A retailer needs three elements to deliver great service: a warm welcome, a magic moment and a fond farewell.
These elements are fundamental for companies like Ritz Carlton and Disney, as well as the growing chain of Waffle House restaurants. Disney, of course, has been a leader in customer service for decades, having more or less mastered the art of dazzling millions upon millions of park visitors, moviegoers and consumers each year. Waffle House, for its part, has made itself a national icon in less than half a century by focusing on customer service and the "Good Food Fast" concept.
So here’s a thought: If this unsurpassed excellence and commitment to customer satisfaction is the cornerstone of places like Disney and Waffle House, why can’t it be the basis for convenience stores as well?
I personally experienced this service-oriented approach at a recent golf outing at Sage Valley Country Club, 11 miles northeast of Augusta, Ga. Management at the club requires certain principles from every employee, what they refer to as striving to deliver a "WOW" Factor to every guest.
At Sage Valley, the "WOW" begins the moment a customer steps foot onto the property and continues until the time they leave. As a result, the customer walks away feeling good about their experience. More importantly, they’re eager to return.
This got me thinking about the convenience market and what our segment is doing to ensure a "WOW" experience for its customers. Competition has never been more intense; whether you’re competing with another c-store across the street, a drug store next door or a new QSR that’s conveniently offering an energy drink, you are trying to lure customers into your store every single day.
What "WOW" do you offer to ensure the customer makes your store their premiere convenience destination?
Aside from physical competition, we’re all too aware of exorbitant credit card fees, high fuel prices and stifling taxes and regulation on tobacco sales. Foodservice is one way to ensure your customers have you on their destination list. After all, if you have a foodservice offering you’re proud of, it puts you in the "hospitality" industry, therefore you must view yourself as such, or you run the risk of being pigeon-holed as a location (not a destination) offering no creativity or the usual "same old same old" products.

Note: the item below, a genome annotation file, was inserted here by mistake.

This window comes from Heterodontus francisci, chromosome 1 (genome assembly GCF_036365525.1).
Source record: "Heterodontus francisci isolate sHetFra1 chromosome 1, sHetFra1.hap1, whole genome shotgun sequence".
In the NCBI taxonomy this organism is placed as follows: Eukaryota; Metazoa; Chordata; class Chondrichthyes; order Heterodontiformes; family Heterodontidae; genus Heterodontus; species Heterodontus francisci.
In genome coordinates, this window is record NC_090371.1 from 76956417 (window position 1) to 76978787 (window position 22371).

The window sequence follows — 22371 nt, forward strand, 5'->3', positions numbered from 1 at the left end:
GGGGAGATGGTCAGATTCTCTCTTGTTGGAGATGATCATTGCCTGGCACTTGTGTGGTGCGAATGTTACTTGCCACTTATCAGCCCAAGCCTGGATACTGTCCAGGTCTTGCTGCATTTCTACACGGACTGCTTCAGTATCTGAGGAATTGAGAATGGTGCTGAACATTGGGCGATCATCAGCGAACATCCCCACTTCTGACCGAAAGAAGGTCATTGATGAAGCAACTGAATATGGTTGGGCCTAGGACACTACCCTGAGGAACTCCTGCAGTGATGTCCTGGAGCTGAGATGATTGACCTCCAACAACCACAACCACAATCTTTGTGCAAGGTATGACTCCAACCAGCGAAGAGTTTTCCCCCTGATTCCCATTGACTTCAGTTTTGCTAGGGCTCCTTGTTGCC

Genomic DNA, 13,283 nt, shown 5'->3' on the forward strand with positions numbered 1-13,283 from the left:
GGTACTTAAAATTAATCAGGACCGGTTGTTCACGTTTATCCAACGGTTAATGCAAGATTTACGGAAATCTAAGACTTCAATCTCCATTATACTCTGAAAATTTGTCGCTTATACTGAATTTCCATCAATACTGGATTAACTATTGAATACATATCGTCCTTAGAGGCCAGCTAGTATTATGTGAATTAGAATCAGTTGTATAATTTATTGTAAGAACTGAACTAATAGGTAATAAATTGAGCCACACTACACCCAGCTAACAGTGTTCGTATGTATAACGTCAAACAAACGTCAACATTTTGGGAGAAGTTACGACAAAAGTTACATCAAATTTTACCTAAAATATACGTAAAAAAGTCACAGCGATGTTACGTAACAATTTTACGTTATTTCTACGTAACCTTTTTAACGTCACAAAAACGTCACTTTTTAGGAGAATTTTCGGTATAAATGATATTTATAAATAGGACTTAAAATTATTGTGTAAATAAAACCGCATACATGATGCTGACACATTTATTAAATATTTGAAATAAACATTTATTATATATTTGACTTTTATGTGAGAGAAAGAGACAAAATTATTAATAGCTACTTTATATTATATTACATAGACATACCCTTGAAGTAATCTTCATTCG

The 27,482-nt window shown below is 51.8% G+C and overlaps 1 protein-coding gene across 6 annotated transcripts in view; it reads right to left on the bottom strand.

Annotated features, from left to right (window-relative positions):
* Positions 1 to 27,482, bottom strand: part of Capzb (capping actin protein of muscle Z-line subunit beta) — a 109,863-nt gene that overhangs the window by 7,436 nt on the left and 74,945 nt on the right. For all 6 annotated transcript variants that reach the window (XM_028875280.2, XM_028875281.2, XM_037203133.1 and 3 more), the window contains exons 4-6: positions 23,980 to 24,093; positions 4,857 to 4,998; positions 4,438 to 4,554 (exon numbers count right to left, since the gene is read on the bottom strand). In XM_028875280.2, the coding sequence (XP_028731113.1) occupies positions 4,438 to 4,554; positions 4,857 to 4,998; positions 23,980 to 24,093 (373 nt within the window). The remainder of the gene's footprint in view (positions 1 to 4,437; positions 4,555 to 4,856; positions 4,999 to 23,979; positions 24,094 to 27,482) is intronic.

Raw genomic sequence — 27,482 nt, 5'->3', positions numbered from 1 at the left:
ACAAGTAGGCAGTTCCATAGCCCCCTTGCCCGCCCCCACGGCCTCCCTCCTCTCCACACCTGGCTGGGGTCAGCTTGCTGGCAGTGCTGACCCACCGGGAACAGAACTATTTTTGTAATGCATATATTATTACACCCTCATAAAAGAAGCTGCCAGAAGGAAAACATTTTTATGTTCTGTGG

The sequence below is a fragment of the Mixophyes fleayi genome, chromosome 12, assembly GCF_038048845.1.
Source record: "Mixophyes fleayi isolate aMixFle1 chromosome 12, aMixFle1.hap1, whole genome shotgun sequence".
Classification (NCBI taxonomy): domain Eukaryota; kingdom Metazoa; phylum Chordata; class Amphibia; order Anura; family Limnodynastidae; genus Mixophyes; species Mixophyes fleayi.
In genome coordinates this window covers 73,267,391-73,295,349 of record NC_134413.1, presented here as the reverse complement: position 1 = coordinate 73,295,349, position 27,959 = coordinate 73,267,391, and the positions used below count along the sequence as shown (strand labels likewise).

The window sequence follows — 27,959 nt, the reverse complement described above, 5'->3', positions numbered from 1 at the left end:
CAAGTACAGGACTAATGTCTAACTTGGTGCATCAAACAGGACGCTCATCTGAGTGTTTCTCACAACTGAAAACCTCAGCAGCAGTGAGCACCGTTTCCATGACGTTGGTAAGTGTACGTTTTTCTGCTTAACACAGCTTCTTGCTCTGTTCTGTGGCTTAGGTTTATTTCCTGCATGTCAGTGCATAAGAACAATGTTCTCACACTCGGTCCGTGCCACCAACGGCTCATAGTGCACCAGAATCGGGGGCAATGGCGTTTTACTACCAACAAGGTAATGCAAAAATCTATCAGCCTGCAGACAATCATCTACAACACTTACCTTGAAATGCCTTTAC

By focusing on hospitality, you’ll ensure your employees say "hello" and "thank you" every time a customer enters and leaves. That small act will inspire many to become lifetime customers. What’s the downside to making a customer feel good?
Some stores excel at offering this "WOW" factor but most, unfortunately, fall horribly short. The convenience market is targeting soccer moms, Hispanics, older consumers and other growing demographics, while at the same time retaining their core customers with strong national brands and new offerings. An energetic, polite and
friendly staff will go a long way to ensure your customers feel appreciated–and it’ll keep them coming back.
Unfortunately, the opposite is true as well: A notable absence of customer service and or factors that induce a "WOW" experience can detract from the overall visit, which will inevitably lead to fewer return visits and a disloyal consumer base. In some cases, trying to give a store my money is viewed as a burden to a poorly trained cashier. But I don’t blame the employee as much as I do management for not training them properly.
There’s nothing simple about running a successful foodservice operation. But shooting for a big "WOW "—or a small one—will go a long ways to ensuring you set yourself apart from the guy down the street. If it works for Ritz, Disney and Waffle House, it can work for you.